Software developers will be permitted to use their own payment systems in South Korea after its parliament passed a bill effectively blocking major app store operators such as Google and Apple from collecting app purchase commissions.

It is the first time a major economy has taken legal action to curtail Google and Apple’s app store payment dominance amid a wave of global criticism over the tech giants’ policies.

App developers are required to use Google and Apple’s proprietary payment systems. Directing consumers to an alternative payment method risks expulsion from the Google Play Store and Apple’s App Store.

Google and Apple charge commissions of up to 30% on transactions made within their respective app stores.

On Tuesday, South Korea’s parliamentary assembly voted 180 in favour out of 188 attending to pass the amendment – dubbed the “anti-Google law” – to the Telecommunications Business Act.

The amendment will become law with the signature of President Moon Jae-in.

It follows a preliminary vote by a South Korean parliamentary committee last week that paved the way for the final vote.

The passing of South Korea’s “anti-Google law” is expected to have a significant impact for Apple and Google’s app store business models. In South Korea, Google Play Store brought in nearly 6 trillion won ($5.29 billion) in 2019.

South Korea is a technologically advanced nation, with over 90% of its population having access to the internet. The country is home to Android smartphone maker and consumer tech hardware giant Samsung and its concrete action against two of the world’s largest technology companies may inspire similar regulations elsewhere.

The bill has also bolstered support for action in the US, where lawmakers have proposed similar legislation. Senator Marsha Blackburn is one of the politician behind the bill published in August.

“It’s time the US follow suit to reduce Big Tech’s app store influence. I urge Congress to swiftly pass my bill with Senators Blumenthal and Klobuchar that will help ensure fair competition for innovative startups,” she said in a statement to Reuters.

The South Korea bill has been welcomed by Match Group, owner of dating app Tinder, which called it a “monumental step in the fight for a fair app ecosystem”.

A Google spokesperson told Verdict: “Google Play provides far more than payment processing, and our service fee helps keep Android free, giving developers the tools and global platform to access billions of consumers around the world. It’s a model that keeps device costs low for consumers and enables both platforms and developers to succeed financially.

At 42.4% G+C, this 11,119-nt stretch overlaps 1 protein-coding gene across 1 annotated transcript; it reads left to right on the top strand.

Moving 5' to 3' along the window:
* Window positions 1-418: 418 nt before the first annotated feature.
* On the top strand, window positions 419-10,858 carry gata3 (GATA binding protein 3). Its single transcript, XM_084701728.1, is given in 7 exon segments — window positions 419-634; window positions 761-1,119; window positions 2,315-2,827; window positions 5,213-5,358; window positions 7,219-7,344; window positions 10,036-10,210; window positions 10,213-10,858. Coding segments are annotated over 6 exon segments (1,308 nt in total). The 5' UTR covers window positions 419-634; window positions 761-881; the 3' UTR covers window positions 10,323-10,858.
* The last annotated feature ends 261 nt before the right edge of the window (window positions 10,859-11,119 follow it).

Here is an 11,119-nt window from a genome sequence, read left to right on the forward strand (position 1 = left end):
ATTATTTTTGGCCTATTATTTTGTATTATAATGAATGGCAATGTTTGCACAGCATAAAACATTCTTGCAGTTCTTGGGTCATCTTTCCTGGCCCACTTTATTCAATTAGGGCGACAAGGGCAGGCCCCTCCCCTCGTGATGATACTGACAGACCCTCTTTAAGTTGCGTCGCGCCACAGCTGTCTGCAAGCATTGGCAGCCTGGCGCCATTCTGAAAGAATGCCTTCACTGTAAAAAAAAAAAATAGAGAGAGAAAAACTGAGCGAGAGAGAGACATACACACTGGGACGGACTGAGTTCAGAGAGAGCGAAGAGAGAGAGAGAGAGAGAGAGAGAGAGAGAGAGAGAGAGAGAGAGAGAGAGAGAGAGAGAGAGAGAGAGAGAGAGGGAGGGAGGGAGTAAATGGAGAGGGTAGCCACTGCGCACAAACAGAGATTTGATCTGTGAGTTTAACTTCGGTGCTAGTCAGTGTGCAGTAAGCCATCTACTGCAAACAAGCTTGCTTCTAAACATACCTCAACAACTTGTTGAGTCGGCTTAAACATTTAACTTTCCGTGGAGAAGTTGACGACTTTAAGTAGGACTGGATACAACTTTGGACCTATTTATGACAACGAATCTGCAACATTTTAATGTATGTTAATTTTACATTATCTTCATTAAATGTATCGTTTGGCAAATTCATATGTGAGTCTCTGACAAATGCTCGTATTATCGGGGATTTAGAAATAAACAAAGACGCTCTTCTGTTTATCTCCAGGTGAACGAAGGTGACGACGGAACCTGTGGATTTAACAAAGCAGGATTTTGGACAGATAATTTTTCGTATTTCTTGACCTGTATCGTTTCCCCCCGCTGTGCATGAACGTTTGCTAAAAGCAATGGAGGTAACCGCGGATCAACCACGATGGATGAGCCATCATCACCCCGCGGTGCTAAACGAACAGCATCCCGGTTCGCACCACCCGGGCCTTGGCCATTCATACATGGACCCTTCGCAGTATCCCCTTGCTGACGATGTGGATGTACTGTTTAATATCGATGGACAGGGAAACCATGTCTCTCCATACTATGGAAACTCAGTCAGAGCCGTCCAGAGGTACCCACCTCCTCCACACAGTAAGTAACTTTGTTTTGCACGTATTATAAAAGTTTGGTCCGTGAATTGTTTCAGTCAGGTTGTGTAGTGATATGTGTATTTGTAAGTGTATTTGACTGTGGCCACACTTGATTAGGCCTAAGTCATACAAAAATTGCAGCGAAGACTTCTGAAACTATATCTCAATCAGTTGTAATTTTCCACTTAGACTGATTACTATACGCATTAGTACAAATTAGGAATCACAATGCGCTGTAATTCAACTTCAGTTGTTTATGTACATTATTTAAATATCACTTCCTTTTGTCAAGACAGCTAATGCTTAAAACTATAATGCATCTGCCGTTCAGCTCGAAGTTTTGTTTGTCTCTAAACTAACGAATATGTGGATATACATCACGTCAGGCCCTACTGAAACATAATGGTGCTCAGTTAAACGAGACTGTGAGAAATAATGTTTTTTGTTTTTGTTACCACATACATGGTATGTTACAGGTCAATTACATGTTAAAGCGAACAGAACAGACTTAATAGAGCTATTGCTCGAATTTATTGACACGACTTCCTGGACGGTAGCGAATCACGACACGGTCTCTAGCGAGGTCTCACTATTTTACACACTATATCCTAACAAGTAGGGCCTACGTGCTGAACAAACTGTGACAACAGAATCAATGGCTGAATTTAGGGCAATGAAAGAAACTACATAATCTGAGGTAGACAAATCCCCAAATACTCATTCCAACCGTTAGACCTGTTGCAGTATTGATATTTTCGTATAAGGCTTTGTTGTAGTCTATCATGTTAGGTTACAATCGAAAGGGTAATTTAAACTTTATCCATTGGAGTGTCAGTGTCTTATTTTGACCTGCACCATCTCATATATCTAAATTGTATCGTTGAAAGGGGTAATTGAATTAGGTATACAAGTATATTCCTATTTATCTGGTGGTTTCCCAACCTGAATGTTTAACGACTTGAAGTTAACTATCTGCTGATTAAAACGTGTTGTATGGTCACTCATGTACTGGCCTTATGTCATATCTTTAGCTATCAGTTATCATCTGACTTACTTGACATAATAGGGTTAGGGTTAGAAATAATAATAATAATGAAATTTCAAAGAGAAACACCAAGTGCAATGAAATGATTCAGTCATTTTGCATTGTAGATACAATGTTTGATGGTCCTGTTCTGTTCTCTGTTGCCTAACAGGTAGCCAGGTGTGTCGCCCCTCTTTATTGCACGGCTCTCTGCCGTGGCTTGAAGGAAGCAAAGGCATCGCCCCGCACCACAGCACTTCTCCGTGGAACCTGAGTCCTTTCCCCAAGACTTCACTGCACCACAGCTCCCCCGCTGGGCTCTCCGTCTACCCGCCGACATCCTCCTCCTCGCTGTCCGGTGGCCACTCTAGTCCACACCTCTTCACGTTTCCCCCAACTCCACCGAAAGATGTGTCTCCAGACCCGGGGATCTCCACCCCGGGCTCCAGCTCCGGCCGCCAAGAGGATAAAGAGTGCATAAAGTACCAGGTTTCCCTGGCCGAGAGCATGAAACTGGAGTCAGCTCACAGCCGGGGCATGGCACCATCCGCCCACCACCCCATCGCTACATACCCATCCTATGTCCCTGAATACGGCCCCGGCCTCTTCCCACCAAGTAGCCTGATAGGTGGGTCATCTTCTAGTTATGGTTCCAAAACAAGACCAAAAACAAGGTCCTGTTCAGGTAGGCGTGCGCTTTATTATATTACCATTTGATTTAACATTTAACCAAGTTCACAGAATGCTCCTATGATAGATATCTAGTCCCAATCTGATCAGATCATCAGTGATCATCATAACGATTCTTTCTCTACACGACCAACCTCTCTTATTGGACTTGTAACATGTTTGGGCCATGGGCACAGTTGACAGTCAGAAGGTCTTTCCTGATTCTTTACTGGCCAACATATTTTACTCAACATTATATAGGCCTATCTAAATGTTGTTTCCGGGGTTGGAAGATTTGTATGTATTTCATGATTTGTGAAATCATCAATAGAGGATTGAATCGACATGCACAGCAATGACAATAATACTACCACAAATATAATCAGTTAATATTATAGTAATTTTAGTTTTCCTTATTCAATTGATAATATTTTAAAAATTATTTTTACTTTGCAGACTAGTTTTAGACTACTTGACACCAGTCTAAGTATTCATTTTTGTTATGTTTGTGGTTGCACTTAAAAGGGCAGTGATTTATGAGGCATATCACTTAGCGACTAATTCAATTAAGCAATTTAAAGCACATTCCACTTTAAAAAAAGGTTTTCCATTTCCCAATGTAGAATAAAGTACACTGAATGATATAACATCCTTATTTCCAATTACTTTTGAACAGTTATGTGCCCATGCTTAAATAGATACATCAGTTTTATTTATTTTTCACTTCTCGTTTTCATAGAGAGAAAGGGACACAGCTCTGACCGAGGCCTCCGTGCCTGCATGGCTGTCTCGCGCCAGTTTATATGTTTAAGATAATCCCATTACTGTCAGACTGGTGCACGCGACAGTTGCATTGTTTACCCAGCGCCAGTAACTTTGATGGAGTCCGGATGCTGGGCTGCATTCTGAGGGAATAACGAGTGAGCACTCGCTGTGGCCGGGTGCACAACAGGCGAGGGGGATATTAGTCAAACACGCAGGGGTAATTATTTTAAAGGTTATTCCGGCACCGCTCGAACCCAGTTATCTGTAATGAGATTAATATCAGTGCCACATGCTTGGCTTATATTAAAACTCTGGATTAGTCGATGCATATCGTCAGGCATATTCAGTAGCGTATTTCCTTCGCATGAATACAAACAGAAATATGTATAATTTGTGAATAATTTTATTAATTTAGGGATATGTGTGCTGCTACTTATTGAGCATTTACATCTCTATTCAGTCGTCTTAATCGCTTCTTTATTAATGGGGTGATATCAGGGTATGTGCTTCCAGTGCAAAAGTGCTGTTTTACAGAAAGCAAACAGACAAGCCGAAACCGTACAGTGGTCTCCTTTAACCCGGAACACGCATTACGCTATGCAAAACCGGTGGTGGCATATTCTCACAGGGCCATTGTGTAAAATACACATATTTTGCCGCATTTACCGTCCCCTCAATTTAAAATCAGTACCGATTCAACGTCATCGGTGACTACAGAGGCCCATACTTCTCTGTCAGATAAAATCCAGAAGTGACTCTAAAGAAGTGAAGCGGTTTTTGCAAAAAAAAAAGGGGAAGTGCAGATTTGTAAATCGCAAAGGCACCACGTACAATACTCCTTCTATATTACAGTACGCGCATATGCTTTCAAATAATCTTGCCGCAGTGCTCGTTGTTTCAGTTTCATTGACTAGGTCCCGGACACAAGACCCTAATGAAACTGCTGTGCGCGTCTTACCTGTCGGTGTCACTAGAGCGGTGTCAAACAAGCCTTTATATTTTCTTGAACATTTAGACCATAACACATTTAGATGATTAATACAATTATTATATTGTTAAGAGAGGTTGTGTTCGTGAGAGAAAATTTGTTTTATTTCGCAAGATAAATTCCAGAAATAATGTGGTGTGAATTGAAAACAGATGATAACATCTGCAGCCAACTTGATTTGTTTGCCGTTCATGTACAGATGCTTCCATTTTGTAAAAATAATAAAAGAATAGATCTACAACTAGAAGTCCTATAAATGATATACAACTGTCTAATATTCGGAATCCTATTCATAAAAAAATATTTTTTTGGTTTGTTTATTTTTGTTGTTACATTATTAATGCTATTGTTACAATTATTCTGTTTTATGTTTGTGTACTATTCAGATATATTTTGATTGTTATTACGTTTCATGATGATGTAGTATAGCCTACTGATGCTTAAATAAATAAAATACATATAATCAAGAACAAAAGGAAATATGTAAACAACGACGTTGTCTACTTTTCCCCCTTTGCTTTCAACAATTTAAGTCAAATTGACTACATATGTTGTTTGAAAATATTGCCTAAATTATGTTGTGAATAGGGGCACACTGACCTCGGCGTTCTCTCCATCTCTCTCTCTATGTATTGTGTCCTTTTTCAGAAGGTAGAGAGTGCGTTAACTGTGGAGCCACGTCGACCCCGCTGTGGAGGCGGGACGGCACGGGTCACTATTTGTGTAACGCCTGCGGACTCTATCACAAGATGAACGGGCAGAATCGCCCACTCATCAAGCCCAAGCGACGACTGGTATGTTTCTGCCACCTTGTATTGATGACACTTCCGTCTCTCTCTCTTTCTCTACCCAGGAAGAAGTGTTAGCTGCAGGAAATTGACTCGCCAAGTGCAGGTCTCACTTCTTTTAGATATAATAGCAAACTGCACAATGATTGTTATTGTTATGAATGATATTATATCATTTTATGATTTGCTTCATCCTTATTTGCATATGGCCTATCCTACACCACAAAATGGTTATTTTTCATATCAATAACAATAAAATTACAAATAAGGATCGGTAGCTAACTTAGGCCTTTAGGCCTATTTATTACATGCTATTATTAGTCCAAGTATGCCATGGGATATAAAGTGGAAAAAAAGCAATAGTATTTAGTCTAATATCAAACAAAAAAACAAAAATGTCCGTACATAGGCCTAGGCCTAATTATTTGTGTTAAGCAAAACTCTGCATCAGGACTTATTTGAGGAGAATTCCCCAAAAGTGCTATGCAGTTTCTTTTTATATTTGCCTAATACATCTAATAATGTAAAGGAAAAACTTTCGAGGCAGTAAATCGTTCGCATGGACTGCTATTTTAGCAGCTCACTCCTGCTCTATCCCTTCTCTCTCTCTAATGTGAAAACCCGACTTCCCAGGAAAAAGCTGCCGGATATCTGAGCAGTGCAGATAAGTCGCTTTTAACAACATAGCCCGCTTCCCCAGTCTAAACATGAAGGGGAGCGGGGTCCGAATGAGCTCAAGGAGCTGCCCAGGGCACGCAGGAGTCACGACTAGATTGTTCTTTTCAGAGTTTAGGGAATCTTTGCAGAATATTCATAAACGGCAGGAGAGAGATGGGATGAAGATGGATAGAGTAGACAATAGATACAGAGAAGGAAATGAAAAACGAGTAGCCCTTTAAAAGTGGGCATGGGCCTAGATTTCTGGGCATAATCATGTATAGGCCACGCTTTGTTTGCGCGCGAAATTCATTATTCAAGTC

“And just as it costs developers money to build an app, it costs us money to build and maintain an operating system and app store. We’ll reflect on how to comply with this law while maintaining a model that supports a high-quality operating system and app store, and we will share more in the coming weeks.”

In a statement to Verdict, Apple said South Korea’s App Store decision would those who “purchase digital goods from other sources at risk of fraud, undermine their privacy protections, make it difficult to manage their purchases, and features like “Ask to Buy” and Parental Controls will become less effective”

The spokesperson added: “We believe user trust in App Store purchases will decrease as a result of this legislation — leading to fewer opportunities for the over 482,000 registered developers in Korea who have earned more than KRW8.55 trillion to date with Apple.”

Apple and Google have responded to previous criticism by lowering the commissions they charge to some developers.

In November 2020, Apple offered an olive branch to smaller software developers by halving the commission fees it charges for software developers with less than $1m in annual net sales.

Google made a similar move in March, dropping its commission from 30% to 15% on the first $1m a developer makes on Google Play.

Last week, Apple agreed to a settlement with small developers in the US that will allow them to share information on how to pay for purchases outside of the App Store and effectively avoid paying commission.

“While it’s good publicity for Apple, this is a small concession and it’s not going to pose any significant threat to Apple’s business model as it involves only small developers, thought to account for a tiny part of the App Store commissions,” Laura Petrone, principal thematic analyst at GlobalData, previously told Verdict. “Also, developers will still be banned from informing customers about alternative payment methods other than through emails.”

The trial between Epic and Apple, which is still awaiting its final ruling, is also about Cupertino’s App Store antics and its relationship with iOS developers.

The South Korea amendment comes amid a wider crackdown on app store rules that extend beyond payment methods.

In preliminary findings for its antitrust probe, the European Commission accused Apple of choking competition by making developers agree to what it called unfair rules.

The EU’s proposed Digital Markets Act also has Google and Apple’s app stores in its crosshairs.

In March, the UK’s Competition and Markets Authority launched an antitrust probe into Apple’s App Store terms to establish whether they break competition laws.